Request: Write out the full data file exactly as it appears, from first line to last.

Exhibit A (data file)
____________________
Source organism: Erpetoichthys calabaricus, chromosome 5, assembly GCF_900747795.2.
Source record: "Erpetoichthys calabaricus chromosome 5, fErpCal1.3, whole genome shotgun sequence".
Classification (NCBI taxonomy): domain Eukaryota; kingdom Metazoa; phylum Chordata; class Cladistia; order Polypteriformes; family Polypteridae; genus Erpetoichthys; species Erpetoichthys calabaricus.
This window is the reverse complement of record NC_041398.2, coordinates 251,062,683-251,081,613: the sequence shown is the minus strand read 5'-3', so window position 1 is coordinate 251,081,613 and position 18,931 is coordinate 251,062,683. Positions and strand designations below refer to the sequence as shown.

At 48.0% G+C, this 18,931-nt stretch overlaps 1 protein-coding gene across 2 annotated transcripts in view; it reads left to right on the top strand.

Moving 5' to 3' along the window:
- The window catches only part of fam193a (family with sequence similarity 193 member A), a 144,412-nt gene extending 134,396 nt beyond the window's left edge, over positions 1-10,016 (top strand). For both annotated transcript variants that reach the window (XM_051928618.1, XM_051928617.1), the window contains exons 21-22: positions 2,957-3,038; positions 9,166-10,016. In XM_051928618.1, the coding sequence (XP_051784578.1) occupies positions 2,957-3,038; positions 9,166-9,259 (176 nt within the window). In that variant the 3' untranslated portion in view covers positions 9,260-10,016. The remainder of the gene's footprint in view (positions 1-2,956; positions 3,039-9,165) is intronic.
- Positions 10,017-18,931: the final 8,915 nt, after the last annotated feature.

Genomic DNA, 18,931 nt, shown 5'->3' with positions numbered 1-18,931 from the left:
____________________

Source organism: Erpetoichthys calabaricus, chromosome 5, assembly GCF_900747795.2.
Source record: "Erpetoichthys calabaricus chromosome 5, fErpCal1.3, whole genome shotgun sequence".
Classification (NCBI taxonomy): domain Eukaryota; kingdom Metazoa; phylum Chordata; class Cladistia; order Polypteriformes; family Polypteridae; genus Erpetoichthys; species Erpetoichthys calabaricus.
This window is the reverse complement of record NC_041398.2, coordinates 251,062,683-251,081,613: the sequence shown is the minus strand read 5'-3', so window position 1 is coordinate 251,081,613 and position 18,931 is coordinate 251,062,683. Positions and strand designations below refer to the sequence as shown.

At 48.0% G+C, this 18,931-nt stretch overlaps 1 protein-coding gene across 2 annotated transcripts in view; it reads left to right on the top strand.

Moving 5' to 3' along the window:
- The window catches only part of fam193a (family with sequence similarity 193 member A), a 144,412-nt gene extending 134,396 nt beyond the window's left edge, over positions 1-10,016 (top strand). For both annotated transcript variants that reach the window (XM_051928618.1, XM_051928617.1), the window contains exons 21-22: positions 2,957-3,038; positions 9,166-10,016. In XM_051928618.1, the coding sequence (XP_051784578.1) occupies positions 2,957-3,038; positions 9,166-9,259 (176 nt within the window). In that variant the 3' untranslated portion in view covers positions 9,260-10,016. The remainder of the gene's footprint in view (positions 1-2,956; positions 3,039-9,165) is intronic.
- Positions 10,017-18,931: the final 8,915 nt, after the last annotated feature.

Genomic DNA, 18,931 nt, shown 5'->3' with positions numbered 1-18,931 from the left: